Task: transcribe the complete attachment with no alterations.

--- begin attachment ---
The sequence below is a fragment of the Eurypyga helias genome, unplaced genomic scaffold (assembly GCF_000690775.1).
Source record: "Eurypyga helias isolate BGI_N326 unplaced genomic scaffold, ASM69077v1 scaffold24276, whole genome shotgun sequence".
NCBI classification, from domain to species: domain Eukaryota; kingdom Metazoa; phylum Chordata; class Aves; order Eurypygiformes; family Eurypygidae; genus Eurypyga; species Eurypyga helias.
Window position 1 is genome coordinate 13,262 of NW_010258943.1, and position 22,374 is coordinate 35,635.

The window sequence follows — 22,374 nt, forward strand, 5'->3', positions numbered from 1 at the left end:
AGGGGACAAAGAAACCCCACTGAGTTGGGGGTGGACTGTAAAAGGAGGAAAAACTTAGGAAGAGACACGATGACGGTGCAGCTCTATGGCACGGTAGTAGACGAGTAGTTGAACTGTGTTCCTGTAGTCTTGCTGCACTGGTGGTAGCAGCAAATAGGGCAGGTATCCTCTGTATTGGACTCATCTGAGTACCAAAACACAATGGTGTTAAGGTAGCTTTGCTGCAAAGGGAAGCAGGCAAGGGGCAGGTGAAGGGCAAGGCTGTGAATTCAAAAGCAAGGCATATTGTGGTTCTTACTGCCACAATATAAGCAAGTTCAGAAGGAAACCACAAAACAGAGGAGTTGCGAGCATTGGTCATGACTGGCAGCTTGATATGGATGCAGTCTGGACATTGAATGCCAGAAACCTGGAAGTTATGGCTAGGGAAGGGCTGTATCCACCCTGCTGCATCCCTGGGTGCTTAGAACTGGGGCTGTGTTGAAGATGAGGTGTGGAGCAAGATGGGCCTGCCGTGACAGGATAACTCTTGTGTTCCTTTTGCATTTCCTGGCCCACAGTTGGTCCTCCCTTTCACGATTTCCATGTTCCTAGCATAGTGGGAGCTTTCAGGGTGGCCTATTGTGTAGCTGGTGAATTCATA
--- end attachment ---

The sequence below is a fragment of the Eurypyga helias genome, unplaced genomic scaffold (assembly GCF_000690775.1).
Source record: "Eurypyga helias isolate BGI_N326 unplaced genomic scaffold, ASM69077v1 scaffold24276, whole genome shotgun sequence".
NCBI classification, from domain to species: domain Eukaryota; kingdom Metazoa; phylum Chordata; class Aves; order Eurypygiformes; family Eurypygidae; genus Eurypyga; species Eurypyga helias.
Window position 1 is genome coordinate 13,262 of NW_010258943.1, and position 22,374 is coordinate 35,635.

The window sequence follows — 22,374 nt, forward strand, 5'->3', positions numbered from 1 at the left end:
AGGGGACAAAGAAACCCCACTGAGTTGGGGGTGGACTGTAAAAGGAGGAAAAACTTAGGAAGAGACACGATGACGGTGCAGCTCTATGGCACGGTAGTAGACGAGTAGTTGAACTGTGTTCCTGTAGTCTTGCTGCACTGGTGGTAGCAGCAAATAGGGCAGGTATCCTCTGTATTGGACTCATCTGAGTACCAAAACACAATGGTGTTAAGGTAGCTTTGCTGCAAAGGGAAGCAGGCAAGGGGCAGGTGAAGGGCAAGGCTGTGAATTCAAAAGCAAGGCATATTGTGGTTCTTACTGCCACAATATAAGCAAGTTCAGAAGGAAACCACAAAACAGAGGAGTTGCGAGCATTGGTCATGACTGGCAGCTTGATATGGATGCAGTCTGGACATTGAATGCCAGAAACCTGGAAGTTATGGCTAGGGAAGGGCTGTATCCACCCTGCTGCATCCCTGGGTGCTTAGAACTGGGGCTGTGTTGAAGATGAGGTGTGGAGCAAGATGGGCCTGCCGTGACAGGATAACTCTTGTGTTCCTTTTGCATTTCCTGGCCCACAGTTGGTCCTCCCTTTCACGATTTCCATGTTCCTAGCATAGTGGGAGCTTTCAGGGTGGCCTATTGTGTAGCTGGTGAATTCATA